Despite the strong legal repercussions, it would appear that various political parties from both ends of the political spectrum have inflamed racial and religious sensitivities. Professor Teo Kok Seng attributes racial and religious tensions to certain factors such as divisive speech among certain politicians. This has influenced the public to adopt a hostile attitude towards people of other groups based on identifying factors such as race, religion, and nationality – as indicated by the public’s engagement in online hate speech, acts of incitement, and threats to public order, pre- and post-GE15.

The government understands the weight of the problem at hand, which is why Barisan Nasional (BN) attempted to table the National Harmony & Reconciliation Bill of 2014. Subsequently, Pakatan Harapan (PH) started a legislative initiative through the Anti-Discrimination Bill, the National Harmony and Reconciliation Commission Bill, and the Racial and Religious Hate Crimes Bill. Unfortunately, these bills did not come to fruition due to several factors, including criticism that such laws would be misused and abused, as well as a lack of political will to push the legislation through. 

This was made more challenging by several changes in government since 2018, which inadvertently put a halt to legislative reforms. As such, there has not been any tangible legal change in this area.

It is high time that we move away from employing polarising narratives in our effort to realise a more democratic Malaysia because true democracy cannot be achieved when people are influenced by fear rather than guided by knowledge when they go to the polls.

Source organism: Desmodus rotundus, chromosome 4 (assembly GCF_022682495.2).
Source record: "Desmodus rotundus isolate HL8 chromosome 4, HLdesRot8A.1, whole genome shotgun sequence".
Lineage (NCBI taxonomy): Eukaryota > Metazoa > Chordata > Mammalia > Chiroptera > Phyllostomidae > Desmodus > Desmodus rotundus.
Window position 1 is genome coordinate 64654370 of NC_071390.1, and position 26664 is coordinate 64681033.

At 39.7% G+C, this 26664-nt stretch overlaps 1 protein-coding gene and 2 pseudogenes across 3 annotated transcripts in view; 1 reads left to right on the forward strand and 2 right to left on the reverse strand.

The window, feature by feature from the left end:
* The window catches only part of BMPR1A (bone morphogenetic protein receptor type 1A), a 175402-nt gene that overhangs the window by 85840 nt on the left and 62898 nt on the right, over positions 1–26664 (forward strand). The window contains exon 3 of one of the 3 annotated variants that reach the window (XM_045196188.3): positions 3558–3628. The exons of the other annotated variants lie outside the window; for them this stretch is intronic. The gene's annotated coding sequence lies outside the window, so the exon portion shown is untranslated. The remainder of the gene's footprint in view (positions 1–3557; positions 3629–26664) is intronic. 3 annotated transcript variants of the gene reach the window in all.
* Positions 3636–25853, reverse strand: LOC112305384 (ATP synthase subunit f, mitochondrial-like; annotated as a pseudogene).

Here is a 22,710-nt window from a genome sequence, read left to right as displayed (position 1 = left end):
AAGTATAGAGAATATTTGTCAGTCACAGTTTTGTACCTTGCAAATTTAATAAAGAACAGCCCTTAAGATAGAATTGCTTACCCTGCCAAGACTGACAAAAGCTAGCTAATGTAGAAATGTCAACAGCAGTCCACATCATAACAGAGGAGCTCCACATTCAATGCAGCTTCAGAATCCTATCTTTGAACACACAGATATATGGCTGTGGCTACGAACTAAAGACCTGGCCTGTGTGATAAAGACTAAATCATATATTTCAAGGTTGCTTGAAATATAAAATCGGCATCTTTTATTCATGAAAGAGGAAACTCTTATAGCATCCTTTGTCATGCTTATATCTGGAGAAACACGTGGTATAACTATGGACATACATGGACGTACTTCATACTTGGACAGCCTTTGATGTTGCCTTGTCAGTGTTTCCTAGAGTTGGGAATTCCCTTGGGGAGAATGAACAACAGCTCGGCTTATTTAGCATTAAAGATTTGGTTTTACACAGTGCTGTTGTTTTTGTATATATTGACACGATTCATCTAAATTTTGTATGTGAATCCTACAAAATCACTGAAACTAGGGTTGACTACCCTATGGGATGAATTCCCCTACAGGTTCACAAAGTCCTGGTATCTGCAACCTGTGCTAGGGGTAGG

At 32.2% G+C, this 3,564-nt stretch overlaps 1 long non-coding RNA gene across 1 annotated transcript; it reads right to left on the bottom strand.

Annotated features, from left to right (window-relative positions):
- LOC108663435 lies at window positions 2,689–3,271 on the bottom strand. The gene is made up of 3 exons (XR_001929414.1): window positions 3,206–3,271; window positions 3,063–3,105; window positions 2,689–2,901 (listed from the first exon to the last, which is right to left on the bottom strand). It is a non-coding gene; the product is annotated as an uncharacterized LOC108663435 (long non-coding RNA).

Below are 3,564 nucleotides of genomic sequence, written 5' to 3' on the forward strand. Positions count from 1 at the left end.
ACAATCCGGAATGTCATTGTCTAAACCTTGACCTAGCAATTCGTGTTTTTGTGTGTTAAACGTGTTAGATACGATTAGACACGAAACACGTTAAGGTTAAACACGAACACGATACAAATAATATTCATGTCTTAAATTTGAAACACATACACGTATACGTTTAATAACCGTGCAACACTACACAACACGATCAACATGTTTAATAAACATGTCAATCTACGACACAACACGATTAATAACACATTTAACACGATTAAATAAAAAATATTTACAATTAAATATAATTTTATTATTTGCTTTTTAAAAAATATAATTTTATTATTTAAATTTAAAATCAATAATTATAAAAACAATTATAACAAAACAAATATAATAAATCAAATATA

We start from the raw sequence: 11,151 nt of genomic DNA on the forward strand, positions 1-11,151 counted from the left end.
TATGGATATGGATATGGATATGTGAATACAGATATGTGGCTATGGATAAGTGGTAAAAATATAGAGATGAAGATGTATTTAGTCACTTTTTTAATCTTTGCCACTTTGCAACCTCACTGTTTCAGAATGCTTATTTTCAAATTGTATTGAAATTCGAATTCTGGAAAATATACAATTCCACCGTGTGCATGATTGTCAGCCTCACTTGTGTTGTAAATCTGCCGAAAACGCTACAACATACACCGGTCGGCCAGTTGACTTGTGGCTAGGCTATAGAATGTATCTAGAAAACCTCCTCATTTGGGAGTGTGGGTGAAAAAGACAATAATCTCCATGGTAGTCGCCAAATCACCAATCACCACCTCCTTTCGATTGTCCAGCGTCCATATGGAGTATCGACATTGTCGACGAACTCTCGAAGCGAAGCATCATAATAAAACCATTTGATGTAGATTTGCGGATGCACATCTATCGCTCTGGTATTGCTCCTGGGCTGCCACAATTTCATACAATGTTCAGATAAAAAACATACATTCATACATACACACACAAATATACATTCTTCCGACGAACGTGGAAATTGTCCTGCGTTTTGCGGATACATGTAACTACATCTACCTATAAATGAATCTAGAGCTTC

We share a bond with each other and must respect the rights of others, as well as observe our responsibilities. We must move past petty arguments that only magnify our perceived differences. Our leaders can lead by example by following the mean in their thoughts, statements, and actions – as in the Quran (2:143) it is stated, "thus We willed you to be a community of the middle way, so that [with your lives] you may bear witness to the truth before all of mankind, and that the Apostle might bear witness to it before you."

Malaysians are hoping and praying that the new government under the administration of Anwar Ibrahim will be a positive new era that does away with money politics and implement good governance. To achieve this aim, Malaysians all play a role in determining the course of this nation. 

The question is, what path will be taken? If we hope to build on our common ethical and moral values as the foundation for forging a better future that is inclusive of all Malaysians, it must start by gathering our inner strength to walk the middle path.

Murni Wan Mohd Nor is a senior lecturer at the Department of Government and Civilisation Studies and a research assistant at the Institute of Social Sciences, UPM.

The views expressed in this article are those of the author(s) and do not necessarily reflect the position of MalaysiaNow.